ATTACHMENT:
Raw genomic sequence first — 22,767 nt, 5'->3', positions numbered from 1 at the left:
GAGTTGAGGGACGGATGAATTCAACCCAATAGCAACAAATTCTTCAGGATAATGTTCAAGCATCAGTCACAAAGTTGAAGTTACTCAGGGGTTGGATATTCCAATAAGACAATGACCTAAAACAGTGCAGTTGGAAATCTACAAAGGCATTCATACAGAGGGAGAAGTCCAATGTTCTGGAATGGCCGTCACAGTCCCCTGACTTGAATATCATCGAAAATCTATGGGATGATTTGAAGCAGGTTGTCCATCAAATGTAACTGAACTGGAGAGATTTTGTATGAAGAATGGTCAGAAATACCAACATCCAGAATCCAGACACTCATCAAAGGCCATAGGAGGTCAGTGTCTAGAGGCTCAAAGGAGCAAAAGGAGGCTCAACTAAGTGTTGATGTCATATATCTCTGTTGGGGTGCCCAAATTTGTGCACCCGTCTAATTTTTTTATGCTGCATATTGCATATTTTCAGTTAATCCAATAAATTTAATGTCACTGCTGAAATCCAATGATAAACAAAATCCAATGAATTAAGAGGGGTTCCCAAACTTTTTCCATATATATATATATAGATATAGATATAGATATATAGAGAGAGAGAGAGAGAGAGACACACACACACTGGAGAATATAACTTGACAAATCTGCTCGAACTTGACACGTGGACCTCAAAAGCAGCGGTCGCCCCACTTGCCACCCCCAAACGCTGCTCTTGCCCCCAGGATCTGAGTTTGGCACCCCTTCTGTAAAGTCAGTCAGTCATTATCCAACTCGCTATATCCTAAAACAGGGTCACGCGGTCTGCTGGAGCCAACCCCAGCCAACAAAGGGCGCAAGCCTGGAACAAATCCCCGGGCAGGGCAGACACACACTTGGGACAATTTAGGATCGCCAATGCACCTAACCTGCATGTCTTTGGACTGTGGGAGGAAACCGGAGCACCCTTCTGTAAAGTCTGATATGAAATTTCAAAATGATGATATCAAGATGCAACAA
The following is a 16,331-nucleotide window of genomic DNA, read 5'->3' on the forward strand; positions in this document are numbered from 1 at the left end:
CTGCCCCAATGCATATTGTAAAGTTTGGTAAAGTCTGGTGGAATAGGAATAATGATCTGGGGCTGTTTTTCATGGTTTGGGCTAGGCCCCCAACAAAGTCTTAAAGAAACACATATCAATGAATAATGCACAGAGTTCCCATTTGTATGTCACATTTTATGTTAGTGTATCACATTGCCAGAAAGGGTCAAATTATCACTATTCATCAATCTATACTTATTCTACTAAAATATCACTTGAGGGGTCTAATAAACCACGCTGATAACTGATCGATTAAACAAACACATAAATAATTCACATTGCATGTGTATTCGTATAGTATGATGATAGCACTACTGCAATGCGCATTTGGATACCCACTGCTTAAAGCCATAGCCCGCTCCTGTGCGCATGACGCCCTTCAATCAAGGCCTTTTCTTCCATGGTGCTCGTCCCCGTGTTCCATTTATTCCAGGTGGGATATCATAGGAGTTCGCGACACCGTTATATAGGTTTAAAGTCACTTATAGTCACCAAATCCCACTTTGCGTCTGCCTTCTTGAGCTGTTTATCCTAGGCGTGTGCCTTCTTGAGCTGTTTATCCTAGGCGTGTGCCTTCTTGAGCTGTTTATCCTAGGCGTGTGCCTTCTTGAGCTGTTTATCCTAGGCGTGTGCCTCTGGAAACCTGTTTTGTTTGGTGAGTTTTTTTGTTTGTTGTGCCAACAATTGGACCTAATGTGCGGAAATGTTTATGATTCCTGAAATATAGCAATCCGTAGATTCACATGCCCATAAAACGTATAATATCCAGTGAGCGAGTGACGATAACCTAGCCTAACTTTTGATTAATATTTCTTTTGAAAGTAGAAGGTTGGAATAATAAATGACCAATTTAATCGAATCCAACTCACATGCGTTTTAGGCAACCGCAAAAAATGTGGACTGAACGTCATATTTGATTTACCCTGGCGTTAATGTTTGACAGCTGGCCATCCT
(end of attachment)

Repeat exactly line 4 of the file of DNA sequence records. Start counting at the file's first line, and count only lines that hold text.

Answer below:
CTGCCCCAATGCATATTGTAAAGTTTGGTAAAGTCTGGTGGAATAGGAATAATGATCTGGGGCTGTTTTTCATGGTTTGGGCTAGGCCCCCAACAAAGTCTTAAAGAAACACATATCAATGAATAATGCACAGAGTTCCCATTTGTATGTCACATTTTATGTTAGTGTATCACATTGCCAGAAAGGGTCAAATTATCACTATTCATCAATCTATACTTATTCTACTAAAATATCACTTGAGGGGTCTAATAAACCACGCTGATAACTGATCGATTAAACAAACACATAAATAATTCACATTGCATGTGTATTCGTATAGTATGATGATAGCACTACTGCAATGCGCATTTGGATACCCACTGCTTAAAGCCATAGCCCGCTCCTGTGCGCATGACGCCCTTCAATCAAGGCCTTTTCTTCCATGGTGCTCGTCCCCGTGTTCCATTTATTCCAGGTGGGATATCATAGGAGTTCGCGACACCGTTATATAGGTTTAAAGTCACTTATAGTCACCAAATCCCACTTTGCGTCTGCCTTCTTGAGCTGTTTATCCTAGGCGTGTGCCTTCTTGAGCTGTTTATCCTAGGCGTGTGCCTTCTTGAGCTGTTTATCCTAGGCGTGTGCCTTCTTGAGCTGTTTATCCTAGGCGTGTGCCTCTGGAAACCTGTTTTGTTTGGTGAGTTTTTTTGTTTGTTGTGCCAACAATTGGACCTAATGTGCGGAAATGTTTATGATTCCTGAAATATAGCAATCCGTAGATTCACATGCCCATAAAACGTATAATATCCAGTGAGCGAGTGACGATAACCTAGCCTAACTTTTGATTAATATTTCTTTTGAAAGTAGAAGGTTGGAATAATAAATGACCAATTTAATCGAATCCAACTCACATGCGTTTTAGGCAACCGCAAAAAATGTGGACTGAACGTCATATTTGATTTACCCTGGCGTTAATGTTTGACAGCTGGCCATCCT